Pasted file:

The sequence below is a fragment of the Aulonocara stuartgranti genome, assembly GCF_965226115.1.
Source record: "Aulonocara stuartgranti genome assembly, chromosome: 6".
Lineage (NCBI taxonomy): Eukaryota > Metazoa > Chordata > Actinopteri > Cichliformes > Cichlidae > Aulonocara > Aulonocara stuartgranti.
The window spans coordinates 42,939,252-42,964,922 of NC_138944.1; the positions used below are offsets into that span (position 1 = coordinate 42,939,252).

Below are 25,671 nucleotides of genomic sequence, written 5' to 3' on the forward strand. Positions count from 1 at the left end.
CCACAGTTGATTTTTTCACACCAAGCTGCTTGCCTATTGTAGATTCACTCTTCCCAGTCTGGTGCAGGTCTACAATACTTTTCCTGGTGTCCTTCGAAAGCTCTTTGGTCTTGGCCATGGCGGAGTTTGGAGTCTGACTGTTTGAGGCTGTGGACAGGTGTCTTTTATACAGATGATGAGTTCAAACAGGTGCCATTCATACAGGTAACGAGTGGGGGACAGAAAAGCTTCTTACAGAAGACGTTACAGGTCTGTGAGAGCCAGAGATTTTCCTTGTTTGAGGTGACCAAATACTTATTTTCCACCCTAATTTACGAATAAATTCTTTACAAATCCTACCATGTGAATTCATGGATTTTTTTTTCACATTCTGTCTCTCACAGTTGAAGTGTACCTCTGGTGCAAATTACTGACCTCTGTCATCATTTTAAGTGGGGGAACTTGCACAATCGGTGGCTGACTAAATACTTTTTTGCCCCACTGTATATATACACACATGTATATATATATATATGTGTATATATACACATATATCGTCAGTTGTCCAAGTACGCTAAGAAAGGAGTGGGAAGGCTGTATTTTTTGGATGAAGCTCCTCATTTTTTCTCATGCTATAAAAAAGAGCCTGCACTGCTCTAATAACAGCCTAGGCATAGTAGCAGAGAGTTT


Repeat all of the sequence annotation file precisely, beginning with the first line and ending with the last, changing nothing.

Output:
The sequence below is a fragment of the Aulonocara stuartgranti genome, assembly GCF_965226115.1.
Source record: "Aulonocara stuartgranti genome assembly, chromosome: 6".
Lineage (NCBI taxonomy): Eukaryota > Metazoa > Chordata > Actinopteri > Cichliformes > Cichlidae > Aulonocara > Aulonocara stuartgranti.
The window spans coordinates 42,939,252-42,964,922 of NC_138944.1; the positions used below are offsets into that span (position 1 = coordinate 42,939,252).

Below are 25,671 nucleotides of genomic sequence, written 5' to 3' on the forward strand. Positions count from 1 at the left end.
CCACAGTTGATTTTTTCACACCAAGCTGCTTGCCTATTGTAGATTCACTCTTCCCAGTCTGGTGCAGGTCTACAATACTTTTCCTGGTGTCCTTCGAAAGCTCTTTGGTCTTGGCCATGGCGGAGTTTGGAGTCTGACTGTTTGAGGCTGTGGACAGGTGTCTTTTATACAGATGATGAGTTCAAACAGGTGCCATTCATACAGGTAACGAGTGGGGGACAGAAAAGCTTCTTACAGAAGACGTTACAGGTCTGTGAGAGCCAGAGATTTTCCTTGTTTGAGGTGACCAAATACTTATTTTCCACCCTAATTTACGAATAAATTCTTTACAAATCCTACCATGTGAATTCATGGATTTTTTTTTCACATTCTGTCTCTCACAGTTGAAGTGTACCTCTGGTGCAAATTACTGACCTCTGTCATCATTTTAAGTGGGGGAACTTGCACAATCGGTGGCTGACTAAATACTTTTTTGCCCCACTGTATATATACACACATGTATATATATATATATGTGTATATATACACATATATCGTCAGTTGTCCAAGTACGCTAAGAAAGGAGTGGGAAGGCTGTATTTTTTGGATGAAGCTCCTCATTTTTTCTCATGCTATAAAAAAGAGCCTGCACTGCTCTAATAACAGCCTAGGCATAGTAGCAGAGAGTTT